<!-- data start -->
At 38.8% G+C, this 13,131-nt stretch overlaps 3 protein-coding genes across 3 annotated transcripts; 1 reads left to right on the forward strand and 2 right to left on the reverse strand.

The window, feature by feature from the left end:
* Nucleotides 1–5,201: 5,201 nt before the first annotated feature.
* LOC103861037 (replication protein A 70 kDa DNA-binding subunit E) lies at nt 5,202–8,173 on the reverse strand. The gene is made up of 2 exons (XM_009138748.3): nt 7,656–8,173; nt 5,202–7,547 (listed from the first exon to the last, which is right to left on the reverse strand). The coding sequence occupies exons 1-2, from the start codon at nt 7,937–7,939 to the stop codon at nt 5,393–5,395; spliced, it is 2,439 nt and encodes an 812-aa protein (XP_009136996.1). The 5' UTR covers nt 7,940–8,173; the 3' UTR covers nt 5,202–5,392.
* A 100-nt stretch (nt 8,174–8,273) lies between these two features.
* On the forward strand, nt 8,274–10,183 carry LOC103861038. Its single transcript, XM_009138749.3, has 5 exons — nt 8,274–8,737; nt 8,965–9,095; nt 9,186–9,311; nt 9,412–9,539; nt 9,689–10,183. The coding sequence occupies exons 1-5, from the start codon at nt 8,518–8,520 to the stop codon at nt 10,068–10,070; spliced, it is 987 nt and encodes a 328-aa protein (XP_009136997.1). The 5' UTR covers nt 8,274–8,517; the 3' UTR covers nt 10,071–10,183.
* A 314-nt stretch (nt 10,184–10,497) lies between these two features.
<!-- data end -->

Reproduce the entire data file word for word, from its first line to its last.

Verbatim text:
At 38.8% G+C, this 13,131-nt stretch overlaps 3 protein-coding genes across 3 annotated transcripts; 1 reads left to right on the forward strand and 2 right to left on the reverse strand.

The window, feature by feature from the left end:
* Nucleotides 1–5,201: 5,201 nt before the first annotated feature.
* LOC103861037 (replication protein A 70 kDa DNA-binding subunit E) lies at nt 5,202–8,173 on the reverse strand. The gene is made up of 2 exons (XM_009138748.3): nt 7,656–8,173; nt 5,202–7,547 (listed from the first exon to the last, which is right to left on the reverse strand). The coding sequence occupies exons 1-2, from the start codon at nt 7,937–7,939 to the stop codon at nt 5,393–5,395; spliced, it is 2,439 nt and encodes an 812-aa protein (XP_009136996.1). The 5' UTR covers nt 7,940–8,173; the 3' UTR covers nt 5,202–5,392.
* A 100-nt stretch (nt 8,174–8,273) lies between these two features.
* On the forward strand, nt 8,274–10,183 carry LOC103861038. Its single transcript, XM_009138749.3, has 5 exons — nt 8,274–8,737; nt 8,965–9,095; nt 9,186–9,311; nt 9,412–9,539; nt 9,689–10,183. The coding sequence occupies exons 1-5, from the start codon at nt 8,518–8,520 to the stop codon at nt 10,068–10,070; spliced, it is 987 nt and encodes a 328-aa protein (XP_009136997.1). The 5' UTR covers nt 8,274–8,517; the 3' UTR covers nt 10,071–10,183.
* A 314-nt stretch (nt 10,184–10,497) lies between these two features.